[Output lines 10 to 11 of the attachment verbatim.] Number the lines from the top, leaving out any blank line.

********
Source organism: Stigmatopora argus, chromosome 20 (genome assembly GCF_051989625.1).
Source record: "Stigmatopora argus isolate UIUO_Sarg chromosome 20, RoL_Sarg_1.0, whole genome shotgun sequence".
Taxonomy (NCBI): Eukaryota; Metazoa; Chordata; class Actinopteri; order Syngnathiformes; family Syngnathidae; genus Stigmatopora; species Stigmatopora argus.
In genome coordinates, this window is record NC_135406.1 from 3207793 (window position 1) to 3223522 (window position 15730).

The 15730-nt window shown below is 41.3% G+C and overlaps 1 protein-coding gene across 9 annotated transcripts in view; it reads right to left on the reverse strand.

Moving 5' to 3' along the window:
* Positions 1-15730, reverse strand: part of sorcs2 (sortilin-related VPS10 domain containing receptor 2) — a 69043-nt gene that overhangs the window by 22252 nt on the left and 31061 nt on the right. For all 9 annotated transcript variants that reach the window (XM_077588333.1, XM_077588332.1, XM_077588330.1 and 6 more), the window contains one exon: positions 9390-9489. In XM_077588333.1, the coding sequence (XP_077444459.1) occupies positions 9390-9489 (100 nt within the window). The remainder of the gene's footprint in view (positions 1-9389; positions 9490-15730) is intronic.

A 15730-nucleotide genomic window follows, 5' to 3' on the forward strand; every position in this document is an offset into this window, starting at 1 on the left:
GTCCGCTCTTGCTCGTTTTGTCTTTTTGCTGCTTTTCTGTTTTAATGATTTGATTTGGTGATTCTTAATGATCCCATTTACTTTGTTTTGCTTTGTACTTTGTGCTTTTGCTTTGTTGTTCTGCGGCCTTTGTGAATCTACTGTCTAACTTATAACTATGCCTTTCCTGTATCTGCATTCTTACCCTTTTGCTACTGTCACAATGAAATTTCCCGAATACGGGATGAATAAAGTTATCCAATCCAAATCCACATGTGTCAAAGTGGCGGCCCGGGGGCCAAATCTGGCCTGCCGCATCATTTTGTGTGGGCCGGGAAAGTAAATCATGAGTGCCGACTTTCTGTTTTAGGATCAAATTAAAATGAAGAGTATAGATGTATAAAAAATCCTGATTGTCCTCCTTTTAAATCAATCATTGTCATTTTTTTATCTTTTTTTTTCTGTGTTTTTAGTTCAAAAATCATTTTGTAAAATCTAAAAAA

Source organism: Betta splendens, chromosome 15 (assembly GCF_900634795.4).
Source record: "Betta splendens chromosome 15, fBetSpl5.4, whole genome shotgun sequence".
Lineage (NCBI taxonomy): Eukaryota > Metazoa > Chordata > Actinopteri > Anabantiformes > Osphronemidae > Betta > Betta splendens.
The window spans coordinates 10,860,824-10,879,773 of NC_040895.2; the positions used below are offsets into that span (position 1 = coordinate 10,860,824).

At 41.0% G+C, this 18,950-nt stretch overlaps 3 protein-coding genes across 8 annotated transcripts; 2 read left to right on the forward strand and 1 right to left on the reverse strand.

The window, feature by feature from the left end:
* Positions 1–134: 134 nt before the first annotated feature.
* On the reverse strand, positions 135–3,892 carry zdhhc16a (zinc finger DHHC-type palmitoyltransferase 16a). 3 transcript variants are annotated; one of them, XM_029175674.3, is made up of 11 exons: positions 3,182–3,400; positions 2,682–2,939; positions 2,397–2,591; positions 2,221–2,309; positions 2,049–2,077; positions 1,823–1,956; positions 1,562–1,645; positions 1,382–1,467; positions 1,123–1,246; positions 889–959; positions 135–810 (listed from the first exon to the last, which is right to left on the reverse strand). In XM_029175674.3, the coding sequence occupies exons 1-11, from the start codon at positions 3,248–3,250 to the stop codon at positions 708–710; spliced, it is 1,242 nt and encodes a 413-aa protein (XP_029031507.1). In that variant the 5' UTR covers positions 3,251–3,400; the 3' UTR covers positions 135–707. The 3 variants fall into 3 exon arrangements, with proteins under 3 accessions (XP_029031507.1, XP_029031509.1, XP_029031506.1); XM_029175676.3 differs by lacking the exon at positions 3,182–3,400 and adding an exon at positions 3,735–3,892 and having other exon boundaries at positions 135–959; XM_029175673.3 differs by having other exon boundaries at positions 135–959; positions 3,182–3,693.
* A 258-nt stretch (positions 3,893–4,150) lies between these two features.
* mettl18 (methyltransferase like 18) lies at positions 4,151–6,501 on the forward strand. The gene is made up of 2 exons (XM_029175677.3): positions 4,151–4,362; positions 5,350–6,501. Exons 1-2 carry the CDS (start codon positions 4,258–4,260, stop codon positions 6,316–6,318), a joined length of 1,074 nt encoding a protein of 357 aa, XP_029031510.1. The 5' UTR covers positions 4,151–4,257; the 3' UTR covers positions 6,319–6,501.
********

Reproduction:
Source organism: Betta splendens, chromosome 15 (assembly GCF_900634795.4).
Source record: "Betta splendens chromosome 15, fBetSpl5.4, whole genome shotgun sequence".